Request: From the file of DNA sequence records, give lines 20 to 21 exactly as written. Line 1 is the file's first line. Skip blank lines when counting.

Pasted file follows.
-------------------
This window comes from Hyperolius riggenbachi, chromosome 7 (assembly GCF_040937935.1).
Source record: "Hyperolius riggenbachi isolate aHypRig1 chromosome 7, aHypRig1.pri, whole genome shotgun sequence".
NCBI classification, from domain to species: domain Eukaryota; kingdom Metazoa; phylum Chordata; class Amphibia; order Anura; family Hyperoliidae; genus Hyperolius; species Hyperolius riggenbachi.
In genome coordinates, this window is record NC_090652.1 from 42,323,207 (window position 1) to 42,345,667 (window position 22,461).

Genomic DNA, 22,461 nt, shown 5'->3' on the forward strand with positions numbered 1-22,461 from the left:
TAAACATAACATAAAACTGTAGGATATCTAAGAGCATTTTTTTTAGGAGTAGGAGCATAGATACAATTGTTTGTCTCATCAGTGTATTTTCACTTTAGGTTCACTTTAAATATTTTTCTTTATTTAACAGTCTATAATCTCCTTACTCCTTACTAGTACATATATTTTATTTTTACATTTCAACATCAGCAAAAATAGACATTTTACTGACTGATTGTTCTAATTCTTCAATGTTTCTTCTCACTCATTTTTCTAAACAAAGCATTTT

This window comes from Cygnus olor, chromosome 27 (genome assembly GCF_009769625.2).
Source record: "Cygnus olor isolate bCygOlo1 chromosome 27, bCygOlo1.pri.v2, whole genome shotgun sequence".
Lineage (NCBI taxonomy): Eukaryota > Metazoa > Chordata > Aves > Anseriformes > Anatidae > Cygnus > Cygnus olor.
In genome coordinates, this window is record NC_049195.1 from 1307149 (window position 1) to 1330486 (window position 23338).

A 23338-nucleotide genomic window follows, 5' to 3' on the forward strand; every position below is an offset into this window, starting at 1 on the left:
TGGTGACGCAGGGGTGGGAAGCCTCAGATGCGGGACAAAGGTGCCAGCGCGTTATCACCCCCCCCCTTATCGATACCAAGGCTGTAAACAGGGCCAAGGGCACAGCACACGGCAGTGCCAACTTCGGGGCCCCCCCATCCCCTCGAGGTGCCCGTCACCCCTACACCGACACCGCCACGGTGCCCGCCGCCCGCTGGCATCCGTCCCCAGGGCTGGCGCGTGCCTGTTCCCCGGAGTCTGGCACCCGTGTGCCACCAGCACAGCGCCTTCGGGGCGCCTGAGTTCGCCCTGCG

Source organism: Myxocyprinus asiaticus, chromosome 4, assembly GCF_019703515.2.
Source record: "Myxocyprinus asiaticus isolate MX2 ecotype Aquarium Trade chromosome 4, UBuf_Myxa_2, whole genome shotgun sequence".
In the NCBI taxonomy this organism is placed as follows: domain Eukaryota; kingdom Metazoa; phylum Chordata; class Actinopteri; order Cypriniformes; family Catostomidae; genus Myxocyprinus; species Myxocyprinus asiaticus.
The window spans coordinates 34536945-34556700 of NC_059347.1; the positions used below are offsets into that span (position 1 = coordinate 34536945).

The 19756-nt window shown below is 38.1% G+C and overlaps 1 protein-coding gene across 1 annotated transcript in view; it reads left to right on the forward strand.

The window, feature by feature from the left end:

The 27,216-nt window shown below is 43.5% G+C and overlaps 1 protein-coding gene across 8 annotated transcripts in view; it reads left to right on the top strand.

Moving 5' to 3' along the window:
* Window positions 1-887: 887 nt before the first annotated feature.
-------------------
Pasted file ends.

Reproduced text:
Moving 5' to 3' along the window:
* Window positions 1-887: 887 nt before the first annotated feature.